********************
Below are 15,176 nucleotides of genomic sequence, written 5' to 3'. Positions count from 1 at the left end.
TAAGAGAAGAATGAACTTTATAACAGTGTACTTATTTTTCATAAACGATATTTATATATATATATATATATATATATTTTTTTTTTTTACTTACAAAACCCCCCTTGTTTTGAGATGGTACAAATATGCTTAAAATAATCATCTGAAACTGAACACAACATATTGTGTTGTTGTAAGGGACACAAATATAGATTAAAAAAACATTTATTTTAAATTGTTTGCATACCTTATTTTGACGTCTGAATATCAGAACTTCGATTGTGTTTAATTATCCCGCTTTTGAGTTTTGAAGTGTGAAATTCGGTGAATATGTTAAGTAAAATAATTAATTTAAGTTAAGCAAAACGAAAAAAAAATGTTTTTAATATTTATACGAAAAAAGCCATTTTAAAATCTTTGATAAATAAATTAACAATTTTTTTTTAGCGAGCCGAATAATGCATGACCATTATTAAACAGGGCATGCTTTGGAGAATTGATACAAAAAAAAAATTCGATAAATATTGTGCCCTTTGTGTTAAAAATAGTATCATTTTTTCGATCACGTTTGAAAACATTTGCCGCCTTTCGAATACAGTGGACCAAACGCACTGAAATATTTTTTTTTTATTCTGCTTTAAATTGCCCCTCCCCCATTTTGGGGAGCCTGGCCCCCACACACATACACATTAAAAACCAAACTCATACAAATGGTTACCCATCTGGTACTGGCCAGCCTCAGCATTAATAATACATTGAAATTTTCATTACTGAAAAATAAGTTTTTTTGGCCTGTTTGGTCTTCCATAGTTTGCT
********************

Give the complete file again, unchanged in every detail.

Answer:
Below are 15,176 nucleotides of genomic sequence, written 5' to 3'. Positions count from 1 at the left end.
TAAGAGAAGAATGAACTTTATAACAGTGTACTTATTTTTCATAAACGATATTTATATATATATATATATATATATATTTTTTTTTTTTACTTACAAAACCCCCCTTGTTTTGAGATGGTACAAATATGCTTAAAATAATCATCTGAAACTGAACACAACATATTGTGTTGTTGTAAGGGACACAAATATAGATTAAAAAAACATTTATTTTAAATTGTTTGCATACCTTATTTTGACGTCTGAATATCAGAACTTCGATTGTGTTTAATTATCCCGCTTTTGAGTTTTGAAGTGTGAAATTCGGTGAATATGTTAAGTAAAATAATTAATTTAAGTTAAGCAAAACGAAAAAAAAATGTTTTTAATATTTATACGAAAAAAGCCATTTTAAAATCTTTGATAAATAAATTAACAATTTTTTTTTAGCGAGCCGAATAATGCATGACCATTATTAAACAGGGCATGCTTTGGAGAATTGATACAAAAAAAAAATTCGATAAATATTGTGCCCTTTGTGTTAAAAATAGTATCATTTTTTCGATCACGTTTGAAAACATTTGCCGCCTTTCGAATACAGTGGACCAAACGCACTGAAATATTTTTTTTTTATTCTGCTTTAAATTGCCCCTCCCCCATTTTGGGGAGCCTGGCCCCCACACACATACACATTAAAAACCAAACTCATACAAATGGTTACCCATCTGGTACTGGCCAGCCTCAGCATTAATAATACATTGAAATTTTCATTACTGAAAAATAAGTTTTTTTGGCCTGTTTGGTCTTCCATAGTTTGCT